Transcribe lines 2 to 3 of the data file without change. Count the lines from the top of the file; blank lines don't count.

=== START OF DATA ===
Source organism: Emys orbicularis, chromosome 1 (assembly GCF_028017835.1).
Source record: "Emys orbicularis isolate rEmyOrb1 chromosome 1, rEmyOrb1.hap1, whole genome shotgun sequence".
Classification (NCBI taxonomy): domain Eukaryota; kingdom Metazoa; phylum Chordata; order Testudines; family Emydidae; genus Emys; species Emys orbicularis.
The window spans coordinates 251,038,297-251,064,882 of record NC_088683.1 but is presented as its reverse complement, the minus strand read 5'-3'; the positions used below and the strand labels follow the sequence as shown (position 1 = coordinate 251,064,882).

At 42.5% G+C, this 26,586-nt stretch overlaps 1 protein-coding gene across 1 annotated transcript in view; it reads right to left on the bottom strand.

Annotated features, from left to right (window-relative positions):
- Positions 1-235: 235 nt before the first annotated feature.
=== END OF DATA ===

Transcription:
Source record: "Emys orbicularis isolate rEmyOrb1 chromosome 1, rEmyOrb1.hap1, whole genome shotgun sequence".
Classification (NCBI taxonomy): domain Eukaryota; kingdom Metazoa; phylum Chordata; order Testudines; family Emydidae; genus Emys; species Emys orbicularis.